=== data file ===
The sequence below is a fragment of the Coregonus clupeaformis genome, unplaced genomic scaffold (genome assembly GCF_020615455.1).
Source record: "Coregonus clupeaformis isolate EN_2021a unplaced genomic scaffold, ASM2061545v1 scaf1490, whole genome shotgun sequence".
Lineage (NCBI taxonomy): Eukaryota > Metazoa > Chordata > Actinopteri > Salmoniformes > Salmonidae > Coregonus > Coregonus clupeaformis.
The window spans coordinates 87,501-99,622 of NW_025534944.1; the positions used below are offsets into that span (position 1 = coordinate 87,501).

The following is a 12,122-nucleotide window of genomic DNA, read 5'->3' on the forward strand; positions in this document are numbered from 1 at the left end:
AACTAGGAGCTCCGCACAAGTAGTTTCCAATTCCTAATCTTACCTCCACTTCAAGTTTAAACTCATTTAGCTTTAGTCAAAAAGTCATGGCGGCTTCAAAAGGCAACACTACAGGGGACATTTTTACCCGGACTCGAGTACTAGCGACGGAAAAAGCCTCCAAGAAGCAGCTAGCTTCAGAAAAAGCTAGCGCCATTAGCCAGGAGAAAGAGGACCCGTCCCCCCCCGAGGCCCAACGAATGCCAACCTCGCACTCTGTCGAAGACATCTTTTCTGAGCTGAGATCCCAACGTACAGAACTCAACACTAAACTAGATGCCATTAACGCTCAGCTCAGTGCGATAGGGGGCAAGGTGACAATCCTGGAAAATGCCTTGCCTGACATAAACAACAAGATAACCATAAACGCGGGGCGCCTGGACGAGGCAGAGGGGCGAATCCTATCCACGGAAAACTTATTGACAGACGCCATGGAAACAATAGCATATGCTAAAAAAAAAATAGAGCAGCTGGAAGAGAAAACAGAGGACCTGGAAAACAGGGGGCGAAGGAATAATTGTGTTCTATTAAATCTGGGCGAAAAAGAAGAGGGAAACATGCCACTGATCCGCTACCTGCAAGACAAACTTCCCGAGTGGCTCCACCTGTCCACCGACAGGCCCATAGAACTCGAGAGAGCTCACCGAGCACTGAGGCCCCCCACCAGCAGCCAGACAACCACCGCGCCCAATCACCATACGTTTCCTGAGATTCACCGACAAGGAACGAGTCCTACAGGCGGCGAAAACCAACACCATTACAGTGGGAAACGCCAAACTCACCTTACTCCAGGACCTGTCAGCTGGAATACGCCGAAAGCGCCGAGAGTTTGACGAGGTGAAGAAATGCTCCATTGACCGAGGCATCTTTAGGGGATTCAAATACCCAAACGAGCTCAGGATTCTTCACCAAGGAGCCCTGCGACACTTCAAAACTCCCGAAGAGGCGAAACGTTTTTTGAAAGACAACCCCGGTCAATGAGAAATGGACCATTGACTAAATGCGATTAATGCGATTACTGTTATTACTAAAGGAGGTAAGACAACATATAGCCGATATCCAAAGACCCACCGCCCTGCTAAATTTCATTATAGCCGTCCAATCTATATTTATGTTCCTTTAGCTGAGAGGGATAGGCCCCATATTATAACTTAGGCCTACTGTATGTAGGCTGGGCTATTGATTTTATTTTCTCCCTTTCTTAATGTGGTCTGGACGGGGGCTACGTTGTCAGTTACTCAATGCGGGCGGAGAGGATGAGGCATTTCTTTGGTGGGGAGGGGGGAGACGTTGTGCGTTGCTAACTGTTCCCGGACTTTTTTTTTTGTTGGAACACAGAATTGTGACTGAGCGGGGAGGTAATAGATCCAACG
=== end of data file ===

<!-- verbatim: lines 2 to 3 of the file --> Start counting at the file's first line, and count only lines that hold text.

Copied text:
Source record: "Coregonus clupeaformis isolate EN_2021a unplaced genomic scaffold, ASM2061545v1 scaf1490, whole genome shotgun sequence".
Lineage (NCBI taxonomy): Eukaryota > Metazoa > Chordata > Actinopteri > Salmoniformes > Salmonidae > Coregonus > Coregonus clupeaformis.